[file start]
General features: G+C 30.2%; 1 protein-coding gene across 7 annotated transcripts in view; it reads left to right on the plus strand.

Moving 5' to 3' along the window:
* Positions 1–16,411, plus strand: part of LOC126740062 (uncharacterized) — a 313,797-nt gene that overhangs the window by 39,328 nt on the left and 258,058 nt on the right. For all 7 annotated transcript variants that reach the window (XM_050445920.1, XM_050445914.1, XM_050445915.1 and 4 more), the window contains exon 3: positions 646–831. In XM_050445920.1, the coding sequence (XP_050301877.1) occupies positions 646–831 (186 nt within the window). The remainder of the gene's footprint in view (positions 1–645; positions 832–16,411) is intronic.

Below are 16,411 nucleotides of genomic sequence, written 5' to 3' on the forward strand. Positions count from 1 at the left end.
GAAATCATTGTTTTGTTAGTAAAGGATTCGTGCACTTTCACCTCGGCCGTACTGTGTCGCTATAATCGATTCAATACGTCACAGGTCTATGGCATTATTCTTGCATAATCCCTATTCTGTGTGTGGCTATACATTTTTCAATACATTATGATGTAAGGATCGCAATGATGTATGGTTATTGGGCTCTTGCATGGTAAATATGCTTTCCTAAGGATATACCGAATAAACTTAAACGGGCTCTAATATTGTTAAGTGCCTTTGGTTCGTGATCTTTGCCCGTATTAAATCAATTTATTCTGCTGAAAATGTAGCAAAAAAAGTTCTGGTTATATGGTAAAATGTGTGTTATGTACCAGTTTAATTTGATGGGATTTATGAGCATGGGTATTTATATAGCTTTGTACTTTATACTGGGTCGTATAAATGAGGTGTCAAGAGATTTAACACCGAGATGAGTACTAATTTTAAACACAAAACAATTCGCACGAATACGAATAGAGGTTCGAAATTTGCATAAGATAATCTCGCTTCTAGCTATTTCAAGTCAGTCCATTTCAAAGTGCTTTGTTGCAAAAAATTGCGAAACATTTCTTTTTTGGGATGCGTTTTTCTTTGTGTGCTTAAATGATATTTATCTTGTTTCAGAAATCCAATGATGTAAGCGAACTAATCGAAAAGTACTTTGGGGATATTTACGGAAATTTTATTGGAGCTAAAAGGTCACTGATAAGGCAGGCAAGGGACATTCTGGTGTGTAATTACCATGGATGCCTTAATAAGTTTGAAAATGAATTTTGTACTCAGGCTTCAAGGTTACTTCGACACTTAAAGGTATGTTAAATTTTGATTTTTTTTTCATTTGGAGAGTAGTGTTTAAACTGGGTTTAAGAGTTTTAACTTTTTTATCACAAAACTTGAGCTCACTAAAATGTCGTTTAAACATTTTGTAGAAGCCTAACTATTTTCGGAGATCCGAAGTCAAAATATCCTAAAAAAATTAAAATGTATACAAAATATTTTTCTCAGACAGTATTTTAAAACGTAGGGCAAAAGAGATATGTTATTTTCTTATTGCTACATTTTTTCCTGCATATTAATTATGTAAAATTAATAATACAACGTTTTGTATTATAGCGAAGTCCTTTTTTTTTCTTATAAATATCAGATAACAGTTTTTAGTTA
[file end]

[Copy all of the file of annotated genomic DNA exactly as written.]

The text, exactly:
General features: G+C 30.2%; 1 protein-coding gene across 7 annotated transcripts in view; it reads left to right on the plus strand.

Moving 5' to 3' along the window:
* Positions 1–16,411, plus strand: part of LOC126740062 (uncharacterized) — a 313,797-nt gene that overhangs the window by 39,328 nt on the left and 258,058 nt on the right. For all 7 annotated transcript variants that reach the window (XM_050445920.1, XM_050445914.1, XM_050445915.1 and 4 more), the window contains exon 3: positions 646–831. In XM_050445920.1, the coding sequence (XP_050301877.1) occupies positions 646–831 (186 nt within the window). The remainder of the gene's footprint in view (positions 1–645; positions 832–16,411) is intronic.

Below are 16,411 nucleotides of genomic sequence, written 5' to 3' on the forward strand. Positions count from 1 at the left end.
GAAATCATTGTTTTGTTAGTAAAGGATTCGTGCACTTTCACCTCGGCCGTACTGTGTCGCTATAATCGATTCAATACGTCACAGGTCTATGGCATTATTCTTGCATAATCCCTATTCTGTGTGTGGCTATACATTTTTCAATACATTATGATGTAAGGATCGCAATGATGTATGGTTATTGGGCTCTTGCATGGTAAATATGCTTTCCTAAGGATATACCGAATAAACTTAAACGGGCTCTAATATTGTTAAGTGCCTTTGGTTCGTGATCTTTGCCCGTATTAAATCAATTTATTCTGCTGAAAATGTAGCAAAAAAAGTTCTGGTTATATGGTAAAATGTGTGTTATGTACCAGTTTAATTTGATGGGATTTATGAGCATGGGTATTTATATAGCTTTGTACTTTATACTGGGTCGTATAAATGAGGTGTCAAGAGATTTAACACCGAGATGAGTACTAATTTTAAACACAAAACAATTCGCACGAATACGAATAGAGGTTCGAAATTTGCATAAGATAATCTCGCTTCTAGCTATTTCAAGTCAGTCCATTTCAAAGTGCTTTGTTGCAAAAAATTGCGAAACATTTCTTTTTTGGGATGCGTTTTTCTTTGTGTGCTTAAATGATATTTATCTTGTTTCAGAAATCCAATGATGTAAGCGAACTAATCGAAAAGTACTTTGGGGATATTTACGGAAATTTTATTGGAGCTAAAAGGTCACTGATAAGGCAGGCAAGGGACATTCTGGTGTGTAATTACCATGGATGCCTTAATAAGTTTGAAAATGAATTTTGTACTCAGGCTTCAAGGTTACTTCGACACTTAAAGGTATGTTAAATTTTGATTTTTTTTTCATTTGGAGAGTAGTGTTTAAACTGGGTTTAAGAGTTTTAACTTTTTTATCACAAAACTTGAGCTCACTAAAATGTCGTTTAAACATTTTGTAGAAGCCTAACTATTTTCGGAGATCCGAAGTCAAAATATCCTAAAAAAATTAAAATGTATACAAAATATTTTTCTCAGACAGTATTTTAAAACGTAGGGCAAAAGAGATATGTTATTTTCTTATTGCTACATTTTTTCCTGCATATTAATTATGTAAAATTAATAATACAACGTTTTGTATTATAGCGAAGTCCTTTTTTTTTCTTATAAATATCAGATAACAGTTTTTAGTTA